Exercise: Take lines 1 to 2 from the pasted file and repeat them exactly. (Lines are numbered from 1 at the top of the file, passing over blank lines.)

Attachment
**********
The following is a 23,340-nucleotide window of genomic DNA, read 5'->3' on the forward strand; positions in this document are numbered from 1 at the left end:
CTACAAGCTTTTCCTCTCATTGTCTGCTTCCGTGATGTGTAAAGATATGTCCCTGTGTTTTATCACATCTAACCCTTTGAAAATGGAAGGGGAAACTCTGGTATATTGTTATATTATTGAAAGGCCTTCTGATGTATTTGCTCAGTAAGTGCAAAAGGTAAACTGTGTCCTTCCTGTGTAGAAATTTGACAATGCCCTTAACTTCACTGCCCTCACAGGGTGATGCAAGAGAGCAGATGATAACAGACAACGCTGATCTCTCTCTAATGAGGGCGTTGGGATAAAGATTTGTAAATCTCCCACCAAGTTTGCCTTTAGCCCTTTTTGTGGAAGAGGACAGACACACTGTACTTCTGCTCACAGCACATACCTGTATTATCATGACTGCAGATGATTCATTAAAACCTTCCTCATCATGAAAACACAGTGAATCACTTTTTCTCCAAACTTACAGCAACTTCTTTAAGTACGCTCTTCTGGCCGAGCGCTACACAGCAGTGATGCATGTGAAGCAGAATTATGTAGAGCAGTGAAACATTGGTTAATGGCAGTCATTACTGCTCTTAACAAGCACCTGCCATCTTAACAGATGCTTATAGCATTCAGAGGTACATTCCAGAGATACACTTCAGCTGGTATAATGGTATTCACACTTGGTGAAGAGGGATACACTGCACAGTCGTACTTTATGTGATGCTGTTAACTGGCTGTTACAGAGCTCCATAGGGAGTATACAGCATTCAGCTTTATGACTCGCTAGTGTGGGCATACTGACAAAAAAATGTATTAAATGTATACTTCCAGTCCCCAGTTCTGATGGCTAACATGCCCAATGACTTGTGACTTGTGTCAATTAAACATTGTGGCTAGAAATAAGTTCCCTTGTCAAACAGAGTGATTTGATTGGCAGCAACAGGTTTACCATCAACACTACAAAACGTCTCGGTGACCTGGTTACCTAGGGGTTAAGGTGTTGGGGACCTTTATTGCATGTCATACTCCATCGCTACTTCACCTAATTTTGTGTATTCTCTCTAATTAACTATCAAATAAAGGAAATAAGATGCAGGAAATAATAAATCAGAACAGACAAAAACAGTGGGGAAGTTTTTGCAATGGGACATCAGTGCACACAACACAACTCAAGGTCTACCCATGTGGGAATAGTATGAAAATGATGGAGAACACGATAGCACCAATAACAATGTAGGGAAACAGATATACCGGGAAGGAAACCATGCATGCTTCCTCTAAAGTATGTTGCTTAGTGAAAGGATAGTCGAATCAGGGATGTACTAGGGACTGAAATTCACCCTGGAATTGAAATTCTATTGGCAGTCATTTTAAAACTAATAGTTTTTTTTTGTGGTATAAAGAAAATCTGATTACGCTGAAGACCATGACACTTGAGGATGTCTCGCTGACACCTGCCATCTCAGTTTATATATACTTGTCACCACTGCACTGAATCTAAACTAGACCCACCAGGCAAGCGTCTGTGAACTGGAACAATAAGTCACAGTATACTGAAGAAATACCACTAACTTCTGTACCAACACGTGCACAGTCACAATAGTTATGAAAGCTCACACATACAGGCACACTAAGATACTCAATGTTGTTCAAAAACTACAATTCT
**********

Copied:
The following is a 23,340-nucleotide window of genomic DNA, read 5'->3' on the forward strand; positions in this document are numbered from 1 at the left end:
CTACAAGCTTTTCCTCTCATTGTCTGCTTCCGTGATGTGTAAAGATATGTCCCTGTGTTTTATCACATCTAACCCTTTGAAAATGGAAGGGGAAACTCTGGTATATTGTTATATTATTGAAAGGCCTTCTGATGTATTTGCTCAGTAAGTGCAAAAGGTAAACTGTGTCCTTCCTGTGTAGAAATTTGACAATGCCCTTAACTTCACTGCCCTCACAGGGTGATGCAAGAGAGCAGATGATAACAGACAACGCTGATCTCTCTCTAATGAGGGCGTTGGGATAAAGATTTGTAAATCTCCCACCAAGTTTGCCTTTAGCCCTTTTTGTGGAAGAGGACAGACACACTGTACTTCTGCTCACAGCACATACCTGTATTATCATGACTGCAGATGATTCATTAAAACCTTCCTCATCATGAAAACACAGTGAATCACTTTTTCTCCAAACTTACAGCAACTTCTTTAAGTACGCTCTTCTGGCCGAGCGCTACACAGCAGTGATGCATGTGAAGCAGAATTATGTAGAGCAGTGAAACATTGGTTAATGGCAGTCATTACTGCTCTTAACAAGCACCTGCCATCTTAACAGATGCTTATAGCATTCAGAGGTACATTCCAGAGATACACTTCAGCTGGTATAATGGTATTCACACTTGGTGAAGAGGGATACACTGCACAGTCGTACTTTATGTGATGCTGTTAACTGGCTGTTACAGAGCTCCATAGGGAGTATACAGCATTCAGCTTTATGACTCGCTAGTGTGGGCATACTGACAAAAAAATGTATTAAATGTATACTTCCAGTCCCCAGTTCTGATGGCTAACATGCCCAATGACTTGTGACTTGTGTCAATTAAACATTGTGGCTAGAAATAAGTTCCCTTGTCAAACAGAGTGATTTGATTGGCAGCAACAGGTTTACCATCAACACTACAAAACGTCTCGGTGACCTGGTTACCTAGGGGTTAAGGTGTTGGGGACCTTTATTGCATGTCATACTCCATCGCTACTTCACCTAATTTTGTGTATTCTCTCTAATTAACTATCAAATAAAGGAAATAAGATGCAGGAAATAATAAATCAGAACAGACAAAAACAGTGGGGAAGTTTTTGCAATGGGACATCAGTGCACACAACACAACTCAAGGTCTACCCATGTGGGAATAGTATGAAAATGATGGAGAACACGATAGCACCAATAACAATGTAGGGAAACAGATATACCGGGAAGGAAACCATGCATGCTTCCTCTAAAGTATGTTGCTTAGTGAAAGGATAGTCGAATCAGGGATGTACTAGGGACTGAAATTCACCCTGGAATTGAAATTCTATTGGCAGTCATTTTAAAACTAATAGTTTTTTTTTGTGGTATAAAGAAAATCTGATTACGCTGAAGACCATGACACTTGAGGATGTCTCGCTGACACCTGCCATCTCAGTTTATATATACTTGTCACCACTGCACTGAATCTAAACTAGACCCACCAGGCAAGCGTCTGTGAACTGGAACAATAAGTCACAGTATACTGAAGAAATACCACTAACTTCTGTACCAACACGTGCACAGTCACAATAGTTATGAAAGCTCACACATACAGGCACACTAAGATACTCAATGTTGTTCAAAAACTACAATTCT